The day of battle came on the plains outside Ravayne. Both armies formed with their infantry in their center and calvary holding the flanks. The artillery was interspersed in between the infantry. The Harkunan calvary was a mixed force of Templars, Teutons, light calvary (formed in light of the casualties from earlier in the war), and all of what remained of Harkuna’s noble heavy calvary. The Golnirian calvary was once again citizen militia, who eyed the opposing Harkunans warily. Many asked, Where were the Paladins of Ravayne? The new Paladin force was nowhere in sight; the citizen force seemed likely to bolt given the slightest provocation. The initial exchange of missile fire was dominated by the Rebels; for all of Bertrand’s preparation, his artillery was still greatly outnumbered. Both sides then ordered their infantry to charge. The levies of the Harkunan army came of worse when faced by the unyielding, well-trained rebel phalanx, and soon began streaming from the field. Bertrand’s calvary charged through the infantry, crashing like a tidal wave of steel into the rebel calvary. The rebels fought desperately but were being cut to shreds. Many began to flee. The Harkunan calvary soon was descending on the rear of the rebel phalanx. The rebel line wavered. Then, from the forest to the rear came a noise like an avalanche of iron. From the trees came the Paladins of Ravayne, arrayed in deep crimson, lances crouched, hurtling toward the battle in full tilt, led by Alexander Ravayneski on a dashing white charger and wearing no helm so the rebels could see his face. The Harkunans were caught unprepared and in the flank; the rebel army took heart and soon surrounded them. Bertrand was killed, and with him all the nobility of Harkuna. His Templars and Teutons were crushed, their pure white tunics trampled into the mud. The day was won.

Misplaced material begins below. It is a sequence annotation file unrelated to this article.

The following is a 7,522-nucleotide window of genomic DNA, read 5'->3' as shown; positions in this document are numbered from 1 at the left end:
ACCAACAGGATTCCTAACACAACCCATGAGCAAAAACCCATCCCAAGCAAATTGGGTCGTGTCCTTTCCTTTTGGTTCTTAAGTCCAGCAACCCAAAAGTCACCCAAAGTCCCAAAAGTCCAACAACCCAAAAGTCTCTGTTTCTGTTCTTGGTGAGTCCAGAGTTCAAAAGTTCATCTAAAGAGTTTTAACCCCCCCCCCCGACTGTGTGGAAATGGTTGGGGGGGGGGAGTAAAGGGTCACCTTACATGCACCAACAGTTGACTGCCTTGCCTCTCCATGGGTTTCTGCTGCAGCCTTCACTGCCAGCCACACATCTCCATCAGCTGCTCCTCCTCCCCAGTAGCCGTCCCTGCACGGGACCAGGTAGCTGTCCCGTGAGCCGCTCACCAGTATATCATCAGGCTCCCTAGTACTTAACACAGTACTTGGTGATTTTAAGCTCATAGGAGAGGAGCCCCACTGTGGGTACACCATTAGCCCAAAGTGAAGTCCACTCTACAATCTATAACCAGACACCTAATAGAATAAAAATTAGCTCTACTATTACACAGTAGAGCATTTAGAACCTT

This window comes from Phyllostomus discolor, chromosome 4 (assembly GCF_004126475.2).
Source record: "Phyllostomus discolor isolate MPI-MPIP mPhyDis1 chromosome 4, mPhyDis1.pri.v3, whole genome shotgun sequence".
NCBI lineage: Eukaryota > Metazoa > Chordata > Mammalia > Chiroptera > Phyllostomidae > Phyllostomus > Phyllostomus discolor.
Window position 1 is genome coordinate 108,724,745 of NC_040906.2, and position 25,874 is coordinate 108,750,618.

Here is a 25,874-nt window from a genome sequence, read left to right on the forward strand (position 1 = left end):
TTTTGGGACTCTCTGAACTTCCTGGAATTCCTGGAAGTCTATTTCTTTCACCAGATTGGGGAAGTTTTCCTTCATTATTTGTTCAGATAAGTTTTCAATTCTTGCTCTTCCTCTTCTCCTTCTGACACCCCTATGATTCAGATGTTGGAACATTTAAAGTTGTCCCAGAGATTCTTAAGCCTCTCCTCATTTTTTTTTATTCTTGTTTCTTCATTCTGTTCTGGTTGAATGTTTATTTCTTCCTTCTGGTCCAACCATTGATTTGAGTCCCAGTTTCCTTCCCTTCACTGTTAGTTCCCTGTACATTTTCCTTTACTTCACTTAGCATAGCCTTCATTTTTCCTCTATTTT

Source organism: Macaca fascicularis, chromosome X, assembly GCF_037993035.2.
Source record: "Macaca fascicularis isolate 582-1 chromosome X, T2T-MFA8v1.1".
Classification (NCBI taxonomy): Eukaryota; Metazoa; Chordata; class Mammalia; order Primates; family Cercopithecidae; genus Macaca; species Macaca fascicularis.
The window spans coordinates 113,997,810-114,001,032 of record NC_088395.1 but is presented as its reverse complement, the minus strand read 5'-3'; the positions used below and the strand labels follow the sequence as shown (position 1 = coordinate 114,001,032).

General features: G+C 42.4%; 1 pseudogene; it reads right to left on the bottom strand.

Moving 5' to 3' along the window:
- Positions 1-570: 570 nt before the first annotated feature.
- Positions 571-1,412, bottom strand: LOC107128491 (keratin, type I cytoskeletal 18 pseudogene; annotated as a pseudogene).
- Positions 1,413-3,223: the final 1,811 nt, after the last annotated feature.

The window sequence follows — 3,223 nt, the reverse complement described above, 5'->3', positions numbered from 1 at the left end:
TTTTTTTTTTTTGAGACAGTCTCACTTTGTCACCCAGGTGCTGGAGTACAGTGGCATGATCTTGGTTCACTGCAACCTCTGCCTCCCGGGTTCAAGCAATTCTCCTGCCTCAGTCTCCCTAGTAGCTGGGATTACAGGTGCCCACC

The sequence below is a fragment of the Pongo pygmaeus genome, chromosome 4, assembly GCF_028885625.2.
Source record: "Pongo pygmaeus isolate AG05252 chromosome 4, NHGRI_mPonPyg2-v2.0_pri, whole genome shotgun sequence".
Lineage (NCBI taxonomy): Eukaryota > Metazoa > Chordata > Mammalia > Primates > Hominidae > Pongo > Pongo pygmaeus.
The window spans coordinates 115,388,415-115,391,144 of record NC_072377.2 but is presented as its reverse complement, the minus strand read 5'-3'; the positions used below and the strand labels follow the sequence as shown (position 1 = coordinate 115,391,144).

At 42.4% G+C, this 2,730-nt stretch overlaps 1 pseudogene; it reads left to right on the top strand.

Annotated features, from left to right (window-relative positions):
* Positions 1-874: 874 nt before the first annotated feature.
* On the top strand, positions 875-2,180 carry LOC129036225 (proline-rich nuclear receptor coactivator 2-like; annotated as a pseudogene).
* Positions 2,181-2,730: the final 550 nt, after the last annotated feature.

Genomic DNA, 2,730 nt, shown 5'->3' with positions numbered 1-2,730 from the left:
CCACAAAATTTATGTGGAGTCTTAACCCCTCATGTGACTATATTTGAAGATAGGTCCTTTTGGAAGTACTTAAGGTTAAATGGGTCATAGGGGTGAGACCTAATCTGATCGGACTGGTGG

Within days, the Harkunans surrendered their claims to Golnir, vowing to never again seek the province. The Sokarrans, for their part, were ready to annex the province when a Teuton reviled to Ravayneski and the other nobles of Golnir the provisions of the Sokarran’s secret treaty with Harkuna. Golnir declined Sokarra’s overtures to annex their nation, and to this day tensions between the two countries still run high.
In Harkuna, the the defeat in Golnir prompted some massive military reforms, with the emphaisis placed on the infantryman. Some say that the elite Red Guard were originally Templars, hired to protect the King at all costs and continue to keep order during the unrest following the defeat outside Ravayne. They were forced to adopt a new guise, as their distinctive uniform was no longer well-accepted by the Harkunan people. In Golnir, the emphasis has been on building up the heavy calvary, to avoid the shattering defeats and embarrassments of the citizen militia during the war. The Sokarrans were vindicated in their emphasis on an infantry corps, and learned far more from their encounters with the Shadar-kai during the war, discussed later. The real losers in this war, however, were the Knights Templar. With most of their best knights lying dead on the plains of Golnir, they became a shadow of their former selves. While still able to resist a combined legion-Golnirian assault on the Citadel, they were eventually forced to become a bandit force, raiding villages to make up for their horrendous losses during the war.